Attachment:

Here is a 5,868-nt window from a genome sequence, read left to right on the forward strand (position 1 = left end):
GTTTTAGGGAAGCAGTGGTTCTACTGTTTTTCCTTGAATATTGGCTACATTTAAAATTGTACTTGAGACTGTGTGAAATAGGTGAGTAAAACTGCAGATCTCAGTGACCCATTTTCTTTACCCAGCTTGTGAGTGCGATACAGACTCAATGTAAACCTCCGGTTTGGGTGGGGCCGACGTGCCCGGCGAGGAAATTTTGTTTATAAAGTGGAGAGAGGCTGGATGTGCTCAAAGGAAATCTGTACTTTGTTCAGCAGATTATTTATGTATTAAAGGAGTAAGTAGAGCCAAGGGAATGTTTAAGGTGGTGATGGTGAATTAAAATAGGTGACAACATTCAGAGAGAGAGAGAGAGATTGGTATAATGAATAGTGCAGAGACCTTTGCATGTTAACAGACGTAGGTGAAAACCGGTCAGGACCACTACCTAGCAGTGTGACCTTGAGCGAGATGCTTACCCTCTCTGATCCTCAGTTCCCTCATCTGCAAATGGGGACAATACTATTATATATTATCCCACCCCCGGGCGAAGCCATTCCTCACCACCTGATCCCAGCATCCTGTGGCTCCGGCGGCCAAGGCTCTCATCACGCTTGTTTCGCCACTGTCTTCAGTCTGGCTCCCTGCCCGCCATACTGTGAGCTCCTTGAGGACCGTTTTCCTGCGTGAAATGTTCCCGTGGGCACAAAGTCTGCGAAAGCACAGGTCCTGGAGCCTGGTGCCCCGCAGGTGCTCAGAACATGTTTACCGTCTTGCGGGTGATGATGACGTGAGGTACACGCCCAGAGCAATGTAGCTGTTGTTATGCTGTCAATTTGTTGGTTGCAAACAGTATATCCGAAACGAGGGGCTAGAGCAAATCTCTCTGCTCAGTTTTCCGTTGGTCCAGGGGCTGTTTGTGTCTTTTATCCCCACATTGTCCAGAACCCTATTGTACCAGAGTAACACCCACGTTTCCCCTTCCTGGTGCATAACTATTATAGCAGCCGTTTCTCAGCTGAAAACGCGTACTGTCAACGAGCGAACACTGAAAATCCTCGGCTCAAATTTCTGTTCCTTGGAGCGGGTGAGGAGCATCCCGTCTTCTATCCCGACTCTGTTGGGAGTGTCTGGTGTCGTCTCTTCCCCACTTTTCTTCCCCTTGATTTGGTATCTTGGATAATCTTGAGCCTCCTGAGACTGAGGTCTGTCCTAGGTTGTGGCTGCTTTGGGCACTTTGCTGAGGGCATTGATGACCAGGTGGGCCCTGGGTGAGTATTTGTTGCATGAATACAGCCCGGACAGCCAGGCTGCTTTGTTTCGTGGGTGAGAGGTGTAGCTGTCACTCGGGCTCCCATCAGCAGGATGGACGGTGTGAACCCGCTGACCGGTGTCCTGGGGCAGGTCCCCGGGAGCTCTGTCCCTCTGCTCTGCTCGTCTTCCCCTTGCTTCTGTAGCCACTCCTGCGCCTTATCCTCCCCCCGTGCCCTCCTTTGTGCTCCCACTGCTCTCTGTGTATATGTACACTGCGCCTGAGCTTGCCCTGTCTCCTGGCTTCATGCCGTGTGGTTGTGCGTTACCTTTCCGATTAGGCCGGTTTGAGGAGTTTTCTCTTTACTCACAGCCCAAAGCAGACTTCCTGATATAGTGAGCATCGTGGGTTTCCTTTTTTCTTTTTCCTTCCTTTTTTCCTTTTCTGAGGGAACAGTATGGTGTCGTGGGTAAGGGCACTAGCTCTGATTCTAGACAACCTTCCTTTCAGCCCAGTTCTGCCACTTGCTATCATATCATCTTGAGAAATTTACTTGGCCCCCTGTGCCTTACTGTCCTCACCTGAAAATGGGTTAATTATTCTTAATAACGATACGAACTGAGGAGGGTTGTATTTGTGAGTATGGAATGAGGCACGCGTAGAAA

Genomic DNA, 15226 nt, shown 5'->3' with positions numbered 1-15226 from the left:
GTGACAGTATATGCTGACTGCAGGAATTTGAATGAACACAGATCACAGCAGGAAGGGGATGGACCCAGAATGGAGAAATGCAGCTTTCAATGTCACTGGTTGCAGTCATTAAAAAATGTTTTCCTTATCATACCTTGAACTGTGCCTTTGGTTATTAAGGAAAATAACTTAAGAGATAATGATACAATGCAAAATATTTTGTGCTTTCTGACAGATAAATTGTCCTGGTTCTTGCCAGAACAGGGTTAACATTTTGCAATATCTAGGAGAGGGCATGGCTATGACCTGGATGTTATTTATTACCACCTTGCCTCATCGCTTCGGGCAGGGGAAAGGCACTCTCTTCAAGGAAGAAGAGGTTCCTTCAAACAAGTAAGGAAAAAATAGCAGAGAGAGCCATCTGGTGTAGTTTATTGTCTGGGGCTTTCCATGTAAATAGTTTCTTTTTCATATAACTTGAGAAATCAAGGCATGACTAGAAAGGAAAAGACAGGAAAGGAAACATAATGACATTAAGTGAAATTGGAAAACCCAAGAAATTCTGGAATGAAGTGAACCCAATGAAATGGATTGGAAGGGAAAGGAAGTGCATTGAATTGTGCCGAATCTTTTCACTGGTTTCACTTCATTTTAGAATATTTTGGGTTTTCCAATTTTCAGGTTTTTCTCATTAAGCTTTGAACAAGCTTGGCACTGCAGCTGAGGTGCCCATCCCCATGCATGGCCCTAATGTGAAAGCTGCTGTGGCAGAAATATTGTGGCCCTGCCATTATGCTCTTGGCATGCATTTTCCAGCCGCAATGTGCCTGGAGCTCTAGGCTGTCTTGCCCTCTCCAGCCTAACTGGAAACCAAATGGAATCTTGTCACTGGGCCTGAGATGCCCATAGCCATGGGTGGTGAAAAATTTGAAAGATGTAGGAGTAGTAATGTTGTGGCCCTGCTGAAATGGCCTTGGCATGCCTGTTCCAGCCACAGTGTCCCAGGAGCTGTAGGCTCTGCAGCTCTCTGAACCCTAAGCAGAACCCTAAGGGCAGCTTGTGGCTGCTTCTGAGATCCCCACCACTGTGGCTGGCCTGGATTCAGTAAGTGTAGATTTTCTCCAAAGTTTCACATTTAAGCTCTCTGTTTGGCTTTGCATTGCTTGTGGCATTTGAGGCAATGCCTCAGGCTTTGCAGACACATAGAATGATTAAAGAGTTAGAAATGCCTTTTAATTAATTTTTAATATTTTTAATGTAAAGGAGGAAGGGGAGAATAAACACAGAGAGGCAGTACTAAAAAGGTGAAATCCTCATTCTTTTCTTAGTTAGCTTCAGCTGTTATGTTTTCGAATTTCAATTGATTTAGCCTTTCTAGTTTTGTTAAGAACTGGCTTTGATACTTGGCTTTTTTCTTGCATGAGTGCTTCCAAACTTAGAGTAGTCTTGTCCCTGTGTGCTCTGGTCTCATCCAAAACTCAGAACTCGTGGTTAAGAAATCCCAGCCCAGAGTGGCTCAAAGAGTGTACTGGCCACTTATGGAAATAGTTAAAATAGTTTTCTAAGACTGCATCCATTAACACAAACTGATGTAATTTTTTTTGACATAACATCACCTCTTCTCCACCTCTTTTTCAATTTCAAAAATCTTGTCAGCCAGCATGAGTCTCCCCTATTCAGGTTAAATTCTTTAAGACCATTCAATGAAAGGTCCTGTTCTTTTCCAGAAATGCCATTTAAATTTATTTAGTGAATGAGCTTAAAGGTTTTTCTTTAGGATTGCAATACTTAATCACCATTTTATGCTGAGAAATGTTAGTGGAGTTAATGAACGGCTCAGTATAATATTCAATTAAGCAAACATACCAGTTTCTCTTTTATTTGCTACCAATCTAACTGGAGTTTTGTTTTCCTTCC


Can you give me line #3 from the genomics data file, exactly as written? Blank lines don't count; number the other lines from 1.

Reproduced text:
Genomic DNA, 15226 nt, shown 5'->3' with positions numbered 1-15226 from the left: